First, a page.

Most people probably have no idea where Colebrook is or what there is to do there. Let me save you the trouble and tell you it is in the far northernmost corner of New Hampshire, bordering on Vermont, and about 45 minutes from the Canadian border. It is a very remote portion of the United States, sparsely populated, with not much to do. I had a very hard time finding a decent place for my family and I to stay, with such limited availability, and there are only a handful of restaurants anywhere within a 20-30 minute drive of Colebrook. However, as I mentioned, Colebrook is close to the Canadian border and Montreal is only about 2 and 1/2 hours away by car. I can’t recommend visiting Montreal enough. The architecture, food, and things to do are all unique and well-worth a visit. See Montreal, a City Unlike Any Other.

The Dixville Half Marathon was a very low-key race as you might imagine, being in such a small town. Most years there have been 100-200 runners for this race. Packet pickup was at Coleman State Park the day of the race. We received a long-sleeve t-shirt of nice quality but nothing extraordinary. It was unisex sized and a bit on the large side for me.

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Typically, the nights get quite chilly in northern New Hampshire the end of September and I was glad the race didn’t start until 10:30 am, since it allowed some extra time to warm up just enough for nice running weather. The weather was perfect for the majority of the race but it started to get hot by the end, when it was in the mid-60’s.

The race began on Diamond Pond Road but the majority of the course was on Route 26, with parts along the Mohawk River. With the fall foliage at its peak, the scenery was nice as we wound along the countryside at a very gradual downhill descent. Although the course was called “a scenic, downhill course,” there were also many steep uphill portions that were quite difficult. There were views of farms, barns, and pasture but not much else including spectators.

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The course dropped by about 1,200 feet in elevation, with the last stretch going through town streets of Colebrook and finishing at the North Country Community Recreation Center. In a quite cruel twist, the last tenth of a mile was up a steep hill. One thing I haven’t mentioned yet is this race was so small and low-key it wasn’t even chip-timed. Someone wrote down all finishers’ times, and a portion of each finisher’s bibs were tacked up on a huge board in order. My finish time was 1:57.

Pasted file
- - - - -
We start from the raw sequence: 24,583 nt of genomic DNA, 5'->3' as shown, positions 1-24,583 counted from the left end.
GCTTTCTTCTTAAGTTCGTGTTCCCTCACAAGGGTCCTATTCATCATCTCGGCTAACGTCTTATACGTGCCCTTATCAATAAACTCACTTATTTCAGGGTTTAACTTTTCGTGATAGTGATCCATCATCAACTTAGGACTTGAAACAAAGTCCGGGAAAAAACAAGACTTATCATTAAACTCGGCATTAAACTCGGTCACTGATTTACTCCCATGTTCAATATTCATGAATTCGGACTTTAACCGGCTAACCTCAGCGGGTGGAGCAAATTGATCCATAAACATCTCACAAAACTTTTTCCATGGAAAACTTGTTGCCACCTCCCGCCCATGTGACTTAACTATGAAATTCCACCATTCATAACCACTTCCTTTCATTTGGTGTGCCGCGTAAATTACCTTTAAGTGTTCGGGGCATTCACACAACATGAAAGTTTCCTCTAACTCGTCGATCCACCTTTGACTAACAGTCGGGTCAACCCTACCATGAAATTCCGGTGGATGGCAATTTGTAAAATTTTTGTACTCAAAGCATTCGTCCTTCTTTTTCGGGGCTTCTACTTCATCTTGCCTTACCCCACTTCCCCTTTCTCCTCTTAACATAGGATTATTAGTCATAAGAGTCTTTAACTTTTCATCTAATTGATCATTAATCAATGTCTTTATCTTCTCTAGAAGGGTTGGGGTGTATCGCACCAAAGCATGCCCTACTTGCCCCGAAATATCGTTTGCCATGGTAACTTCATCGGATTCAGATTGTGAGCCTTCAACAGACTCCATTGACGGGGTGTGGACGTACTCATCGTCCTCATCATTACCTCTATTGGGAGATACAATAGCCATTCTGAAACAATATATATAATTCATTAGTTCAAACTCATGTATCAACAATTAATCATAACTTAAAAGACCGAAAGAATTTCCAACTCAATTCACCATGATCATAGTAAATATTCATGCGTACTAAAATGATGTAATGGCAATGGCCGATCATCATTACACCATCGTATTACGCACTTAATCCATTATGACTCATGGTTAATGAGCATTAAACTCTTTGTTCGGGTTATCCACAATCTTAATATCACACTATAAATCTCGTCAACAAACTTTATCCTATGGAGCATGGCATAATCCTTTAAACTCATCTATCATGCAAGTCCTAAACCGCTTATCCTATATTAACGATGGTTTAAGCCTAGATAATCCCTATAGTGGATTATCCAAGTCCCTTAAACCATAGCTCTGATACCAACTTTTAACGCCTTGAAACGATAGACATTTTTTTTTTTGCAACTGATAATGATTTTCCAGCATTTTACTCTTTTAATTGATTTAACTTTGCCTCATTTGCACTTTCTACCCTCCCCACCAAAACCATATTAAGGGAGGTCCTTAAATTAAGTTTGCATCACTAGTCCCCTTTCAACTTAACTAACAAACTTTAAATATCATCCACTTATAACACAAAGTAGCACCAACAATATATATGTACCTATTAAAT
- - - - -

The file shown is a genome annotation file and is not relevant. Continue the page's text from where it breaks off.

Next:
All runners had free access to the recreation center to change and take a shower after the race. Since it was a nice day and there was music with a local band playing, I decided to take a shower and change clothes then hang out for the awards ceremony. I managed to finish second in my age group, so I won a silver medal. Medals weren’t given out to all of the finishers; only the top three in each age group.

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The finish (the blue tent)!
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How many of you have seen one of these at a race?

I enjoyed this race even though it’s super small in a tiny town in the middle of nowhere. It was great weather and the people were friendly and it was just a perfect day to run a half marathon in New Hampshire. Just don’t plan on spending much time here because there honestly isn’t much to do!

The 44th annual Dixville Half Marathon was scheduled for September 26, 2020.  It just goes to show even small towns can keep a race going for many years with enough support!

Dixville Half Marathon

Spearfish Canyon Half Marathon, South Dakota- 34th state

This is part of a series of posts from my quest to run a half marathon in all 50 states. South Dakota was my 34th state.

When researching half marathons for my race in South Dakota, I’ll admit I wasn’t really looking forward to running a race in the state after finding North Dakota so plain and unexciting; see Bismarck Marathon, North Dakota-16th state. Fairly quickly into my research, I found out just how different two adjacent states can be. South Dakota is home to the Black Hills, Badlands National Park, Jewel Cave National Monument, Crazy Horse Memorial, Custer State Park, Wind Cave National Park, the Missouri River, Historic Deadwood, and Mount Rushmore (all of which my family and I visited and recommend). Travel South Dakota link